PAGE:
Visiting Tokyo earlier this year I was lucky enough to have time to see two seminal Japanese exhibits. The first was a comprehensive exhibition of Japanese woodcuts that documented their history from the 1500s to the present.
The second was the opportunity to view Imperial Kimonos including a 12-layered kimono.
The combination of skill, artistry, craft and art with clothes as part of the ceremony of life were themes in both exhibitions. How clothes can reveal and obscure the body, the significance of textiles in how they interact with our bodies and day-to-day lives. The dexterity of the human hand in creating fabrics and prints. For me, these artifacts represented something important. That the act of creation should hold no time constraint for the process and dedication of creation is an important and significant, almost ritualistic aspect of creating.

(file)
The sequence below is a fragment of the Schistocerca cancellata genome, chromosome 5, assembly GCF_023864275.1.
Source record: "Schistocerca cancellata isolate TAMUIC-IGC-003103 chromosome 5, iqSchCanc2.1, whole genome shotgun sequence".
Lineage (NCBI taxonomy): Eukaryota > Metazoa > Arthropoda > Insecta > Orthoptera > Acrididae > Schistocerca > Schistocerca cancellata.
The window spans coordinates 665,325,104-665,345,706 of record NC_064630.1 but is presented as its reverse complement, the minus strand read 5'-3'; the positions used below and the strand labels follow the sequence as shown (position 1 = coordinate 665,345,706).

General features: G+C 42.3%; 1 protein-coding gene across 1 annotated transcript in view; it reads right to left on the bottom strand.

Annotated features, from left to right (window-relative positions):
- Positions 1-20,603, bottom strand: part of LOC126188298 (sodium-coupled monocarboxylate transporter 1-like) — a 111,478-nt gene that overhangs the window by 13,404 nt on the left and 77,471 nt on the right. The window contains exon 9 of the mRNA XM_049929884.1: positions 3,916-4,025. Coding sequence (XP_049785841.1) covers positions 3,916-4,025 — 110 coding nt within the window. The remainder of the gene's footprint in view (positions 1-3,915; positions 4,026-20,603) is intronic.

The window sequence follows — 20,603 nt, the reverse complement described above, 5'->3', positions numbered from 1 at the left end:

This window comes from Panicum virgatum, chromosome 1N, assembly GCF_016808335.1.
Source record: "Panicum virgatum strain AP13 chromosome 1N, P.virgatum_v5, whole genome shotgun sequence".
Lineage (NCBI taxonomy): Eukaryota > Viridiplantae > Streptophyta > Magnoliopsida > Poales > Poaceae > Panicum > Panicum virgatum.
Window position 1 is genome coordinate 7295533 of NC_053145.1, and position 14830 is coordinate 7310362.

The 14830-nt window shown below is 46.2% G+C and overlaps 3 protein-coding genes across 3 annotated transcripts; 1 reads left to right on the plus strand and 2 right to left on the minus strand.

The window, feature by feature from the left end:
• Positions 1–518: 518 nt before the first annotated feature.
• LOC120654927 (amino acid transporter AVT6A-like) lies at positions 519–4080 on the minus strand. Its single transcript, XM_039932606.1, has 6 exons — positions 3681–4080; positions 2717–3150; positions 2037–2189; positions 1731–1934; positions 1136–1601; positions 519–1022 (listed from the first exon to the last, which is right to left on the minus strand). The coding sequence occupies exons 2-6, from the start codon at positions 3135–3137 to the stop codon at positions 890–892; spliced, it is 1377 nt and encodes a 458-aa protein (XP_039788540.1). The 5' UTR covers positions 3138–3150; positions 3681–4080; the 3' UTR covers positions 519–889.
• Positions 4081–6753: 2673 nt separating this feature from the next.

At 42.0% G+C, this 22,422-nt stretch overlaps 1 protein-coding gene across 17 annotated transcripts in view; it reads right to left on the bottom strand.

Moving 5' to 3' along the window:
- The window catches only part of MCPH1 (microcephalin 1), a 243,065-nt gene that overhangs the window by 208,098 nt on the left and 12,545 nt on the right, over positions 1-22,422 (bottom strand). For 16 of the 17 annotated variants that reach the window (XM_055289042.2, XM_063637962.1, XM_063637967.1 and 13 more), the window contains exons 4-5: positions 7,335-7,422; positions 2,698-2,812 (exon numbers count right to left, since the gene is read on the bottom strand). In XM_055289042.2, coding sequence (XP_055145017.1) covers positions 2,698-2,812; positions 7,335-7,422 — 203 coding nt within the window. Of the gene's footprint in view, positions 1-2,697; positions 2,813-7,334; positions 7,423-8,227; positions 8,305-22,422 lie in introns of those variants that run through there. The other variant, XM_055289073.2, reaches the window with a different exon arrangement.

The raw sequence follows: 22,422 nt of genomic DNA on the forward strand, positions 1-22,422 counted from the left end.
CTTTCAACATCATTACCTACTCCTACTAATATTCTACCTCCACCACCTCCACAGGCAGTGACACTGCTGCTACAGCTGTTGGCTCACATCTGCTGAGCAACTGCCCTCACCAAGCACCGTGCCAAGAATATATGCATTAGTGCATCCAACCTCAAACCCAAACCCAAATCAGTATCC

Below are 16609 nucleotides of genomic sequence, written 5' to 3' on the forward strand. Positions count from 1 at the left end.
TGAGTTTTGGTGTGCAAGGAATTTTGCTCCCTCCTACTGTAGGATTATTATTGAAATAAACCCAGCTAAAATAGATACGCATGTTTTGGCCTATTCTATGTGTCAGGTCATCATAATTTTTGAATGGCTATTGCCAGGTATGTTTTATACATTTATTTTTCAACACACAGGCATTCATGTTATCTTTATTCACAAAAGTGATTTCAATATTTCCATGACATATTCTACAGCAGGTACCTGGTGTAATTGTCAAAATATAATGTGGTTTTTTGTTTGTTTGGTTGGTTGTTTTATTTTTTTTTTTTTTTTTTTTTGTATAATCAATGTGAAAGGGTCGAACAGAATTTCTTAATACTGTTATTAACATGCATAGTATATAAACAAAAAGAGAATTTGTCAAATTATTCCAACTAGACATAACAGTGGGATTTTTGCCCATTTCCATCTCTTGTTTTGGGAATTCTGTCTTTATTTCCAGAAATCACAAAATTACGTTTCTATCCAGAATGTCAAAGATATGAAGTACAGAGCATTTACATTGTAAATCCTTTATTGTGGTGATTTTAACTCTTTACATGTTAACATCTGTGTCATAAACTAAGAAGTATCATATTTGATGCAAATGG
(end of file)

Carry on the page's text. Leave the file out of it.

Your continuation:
In Tokyo itself, as one of the fastest 24/7 most technologically focused cities in the world, the integration of the aesthetic with the environment, sustainability, food, building, gardening is everywhere.The traditions of society, not only exist alongside the newest technologies and consumer products, but also inform their development. Somehow this heritage of dexterity, patience, analysis and creativity coupled with an ability to appropriate an idea and transform it has translated itself into contemporary textiles. Perhaps this explains why the textiles and fabrics of the great Japanese designers such as Yohji, Rei, Kenzo, Miyaki have been such an integral part of the clothing and identity of Japanese fashion designers?